Tuesday, May 21, 2013

Enchanting Forms

The exhibition Enchanting Forms curated by Boshko Boskovic, RU Program Director, unites three artists Richard Haines, Letitia Quesenberry and Karol Radziszewski whose diverse works revolve around the human form, manifesting in site-specific installation, video and drawing. Comparing the body to a sentence the artists offer us ideal tools to examine how physical identities are socially crafted, in constant flux and non linear.

New York based Richard Haines’s newly commissioned serie of drawings Brooklyn-Louisville comprise of a wall piece and works on paper. Haines’s primary focus is on portraiture of male characters, charting a relentless search to capture poses that most eloquently express the emotional and physical state of his subjects. A master of draftsmanship his charcoal lines and contours are often disjointed yet together form a coherent composition. Haines's 'sketches' provide clear delineation of the clothing, conveyance of texture and depiction of the body language and attitude of the wearer, and as such comprise finished works. In a world bombarded with images the artist believes illustration gives a necessary counter balance from photography. Describing his urge to draw as primal his works are always sketched from live models that pose for the artist. Haines demonstrates the virility of his sitters yet reveals their vulnerability at the same time rendering them often nude and exposed.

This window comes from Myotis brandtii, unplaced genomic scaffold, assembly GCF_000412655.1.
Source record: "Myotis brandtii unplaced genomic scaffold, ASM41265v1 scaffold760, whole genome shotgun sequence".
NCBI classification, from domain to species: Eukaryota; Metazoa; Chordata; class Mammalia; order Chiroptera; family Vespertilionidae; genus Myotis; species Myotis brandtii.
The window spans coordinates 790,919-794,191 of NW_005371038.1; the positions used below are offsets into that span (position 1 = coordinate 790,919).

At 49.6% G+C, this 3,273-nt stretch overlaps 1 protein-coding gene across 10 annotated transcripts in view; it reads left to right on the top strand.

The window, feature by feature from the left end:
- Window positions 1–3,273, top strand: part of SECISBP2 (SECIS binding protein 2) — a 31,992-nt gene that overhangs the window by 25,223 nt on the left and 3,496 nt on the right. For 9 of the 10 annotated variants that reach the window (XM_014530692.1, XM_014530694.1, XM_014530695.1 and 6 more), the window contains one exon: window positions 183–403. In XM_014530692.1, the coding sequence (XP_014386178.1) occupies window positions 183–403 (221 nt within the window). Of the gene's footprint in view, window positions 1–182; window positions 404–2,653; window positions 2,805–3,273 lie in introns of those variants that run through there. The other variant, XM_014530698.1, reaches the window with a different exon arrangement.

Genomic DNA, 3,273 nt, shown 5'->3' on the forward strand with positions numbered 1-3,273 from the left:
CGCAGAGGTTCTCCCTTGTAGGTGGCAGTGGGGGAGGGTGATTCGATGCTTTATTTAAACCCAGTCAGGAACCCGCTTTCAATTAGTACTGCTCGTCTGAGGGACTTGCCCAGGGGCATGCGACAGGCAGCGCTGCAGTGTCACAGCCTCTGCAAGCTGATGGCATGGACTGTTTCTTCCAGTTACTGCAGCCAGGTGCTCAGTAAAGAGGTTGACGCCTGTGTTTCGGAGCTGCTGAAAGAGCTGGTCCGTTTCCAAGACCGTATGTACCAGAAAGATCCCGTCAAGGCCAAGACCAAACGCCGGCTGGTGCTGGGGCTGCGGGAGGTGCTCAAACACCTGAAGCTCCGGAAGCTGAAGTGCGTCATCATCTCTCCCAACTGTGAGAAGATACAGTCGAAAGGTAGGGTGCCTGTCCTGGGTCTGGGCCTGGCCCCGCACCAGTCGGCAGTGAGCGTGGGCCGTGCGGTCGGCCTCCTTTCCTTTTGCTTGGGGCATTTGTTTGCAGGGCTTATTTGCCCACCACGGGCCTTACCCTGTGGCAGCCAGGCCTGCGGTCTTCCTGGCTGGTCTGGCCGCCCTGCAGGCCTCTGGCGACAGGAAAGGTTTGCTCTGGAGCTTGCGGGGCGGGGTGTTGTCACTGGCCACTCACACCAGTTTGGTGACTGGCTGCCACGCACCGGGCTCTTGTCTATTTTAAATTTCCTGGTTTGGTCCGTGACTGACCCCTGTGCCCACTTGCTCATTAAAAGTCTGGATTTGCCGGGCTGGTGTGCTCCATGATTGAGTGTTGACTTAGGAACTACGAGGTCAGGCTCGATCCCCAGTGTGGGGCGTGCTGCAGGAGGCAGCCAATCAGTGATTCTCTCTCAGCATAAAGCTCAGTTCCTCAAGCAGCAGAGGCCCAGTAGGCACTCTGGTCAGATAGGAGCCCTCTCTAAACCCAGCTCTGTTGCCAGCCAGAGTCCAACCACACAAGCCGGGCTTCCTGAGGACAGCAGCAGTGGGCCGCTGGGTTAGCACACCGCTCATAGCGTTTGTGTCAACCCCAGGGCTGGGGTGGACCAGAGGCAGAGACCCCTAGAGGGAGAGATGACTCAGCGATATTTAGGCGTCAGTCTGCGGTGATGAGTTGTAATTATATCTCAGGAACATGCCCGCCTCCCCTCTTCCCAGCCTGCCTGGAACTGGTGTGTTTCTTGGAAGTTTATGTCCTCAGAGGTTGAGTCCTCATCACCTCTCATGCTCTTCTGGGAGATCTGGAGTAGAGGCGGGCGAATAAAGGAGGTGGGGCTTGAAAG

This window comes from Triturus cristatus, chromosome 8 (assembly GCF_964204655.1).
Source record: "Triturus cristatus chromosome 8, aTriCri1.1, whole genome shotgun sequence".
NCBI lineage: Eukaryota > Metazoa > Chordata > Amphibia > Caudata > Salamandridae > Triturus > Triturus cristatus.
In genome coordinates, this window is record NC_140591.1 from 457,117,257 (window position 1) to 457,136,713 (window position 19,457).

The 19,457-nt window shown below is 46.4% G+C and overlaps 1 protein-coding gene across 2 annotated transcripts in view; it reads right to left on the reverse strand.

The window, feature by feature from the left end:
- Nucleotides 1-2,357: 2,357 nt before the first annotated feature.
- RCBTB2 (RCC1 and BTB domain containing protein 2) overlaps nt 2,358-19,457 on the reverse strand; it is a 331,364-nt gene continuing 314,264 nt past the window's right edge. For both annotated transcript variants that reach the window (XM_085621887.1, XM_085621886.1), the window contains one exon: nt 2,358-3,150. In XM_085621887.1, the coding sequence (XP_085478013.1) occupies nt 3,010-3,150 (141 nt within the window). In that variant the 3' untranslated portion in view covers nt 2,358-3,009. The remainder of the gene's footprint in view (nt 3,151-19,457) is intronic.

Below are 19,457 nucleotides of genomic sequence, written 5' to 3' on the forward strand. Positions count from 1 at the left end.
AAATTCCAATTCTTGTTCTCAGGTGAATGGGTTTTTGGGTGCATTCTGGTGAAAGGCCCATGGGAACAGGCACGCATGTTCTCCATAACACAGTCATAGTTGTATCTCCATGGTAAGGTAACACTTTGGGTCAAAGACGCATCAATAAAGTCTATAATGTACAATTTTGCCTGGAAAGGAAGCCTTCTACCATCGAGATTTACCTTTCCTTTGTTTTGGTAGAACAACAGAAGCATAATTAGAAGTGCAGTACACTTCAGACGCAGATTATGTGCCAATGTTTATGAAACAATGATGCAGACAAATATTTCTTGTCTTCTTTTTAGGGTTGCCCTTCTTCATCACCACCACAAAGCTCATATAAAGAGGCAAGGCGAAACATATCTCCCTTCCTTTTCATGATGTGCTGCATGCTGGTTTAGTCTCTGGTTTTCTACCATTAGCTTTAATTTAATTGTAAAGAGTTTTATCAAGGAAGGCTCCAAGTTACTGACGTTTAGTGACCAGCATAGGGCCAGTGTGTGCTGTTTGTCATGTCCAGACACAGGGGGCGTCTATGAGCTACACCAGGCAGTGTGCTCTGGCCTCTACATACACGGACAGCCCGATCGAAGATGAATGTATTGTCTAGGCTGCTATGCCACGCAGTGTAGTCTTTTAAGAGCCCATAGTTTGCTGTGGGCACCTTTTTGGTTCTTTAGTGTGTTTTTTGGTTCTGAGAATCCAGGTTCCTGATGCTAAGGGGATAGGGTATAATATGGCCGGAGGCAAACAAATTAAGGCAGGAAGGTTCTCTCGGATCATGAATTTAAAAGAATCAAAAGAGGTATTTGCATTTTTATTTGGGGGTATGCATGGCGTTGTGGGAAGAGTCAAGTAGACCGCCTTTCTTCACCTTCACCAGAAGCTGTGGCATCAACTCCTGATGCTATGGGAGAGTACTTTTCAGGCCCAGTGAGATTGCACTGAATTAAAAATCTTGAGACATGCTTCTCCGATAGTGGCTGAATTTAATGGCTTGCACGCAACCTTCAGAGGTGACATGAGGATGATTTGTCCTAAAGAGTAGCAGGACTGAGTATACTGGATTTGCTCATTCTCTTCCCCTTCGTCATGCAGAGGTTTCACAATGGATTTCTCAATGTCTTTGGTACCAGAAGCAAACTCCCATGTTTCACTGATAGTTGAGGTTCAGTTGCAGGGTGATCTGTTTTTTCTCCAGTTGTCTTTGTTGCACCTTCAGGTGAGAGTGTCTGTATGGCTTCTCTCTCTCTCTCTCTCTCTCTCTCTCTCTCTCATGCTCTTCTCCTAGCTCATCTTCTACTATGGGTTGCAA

Louisville based artist Letitia Quesenberry text based interactive installation Tender Button is inspired by Gertrude Stein’s book Tender Buttons which is one of the greatest Modern experiments in verse. Quesenberry’s use of text emphasizes evocation and imagination rather than representation, yet subtly implies sexual connotations. By departing from conventional depiction of the body the artist attempts to capture concepts independent of gender. Juxtaposed between works that emphasize and illustrate the corporeal, Quesenberry delves into semantic abstraction, inviting the viewer to experience the work through touch. Made out of wood panel, polished plaster, metal pushbuttons and Christmas lights the spectator gives final meaning by interacting with the piece. Confronting us with unexpected associations we are forced to question the meaning of words, which is perfectly in line with Stein’s own work.

Warsaw based Karol Radziszewski’s video Backstage, filmed inside an art gallery is a collaboration between the artist and a group of young men who responded to an ad soliciting their participation. During each casting session, Radziszewski questions his subjects on the topics of shame, exhibitionism and voyeurism. This work not only provides a reexamination of the art historical difference between appearing naked and posing nude but also examines how people rationalize being without clothes in an art venue versus a public space. To break down mental barriers and overcome embarrassment, Radziszewski asks his models to gradually take off their clothes over the course of the session, and to his surprise many are ready to engage willingly for the sake of art.

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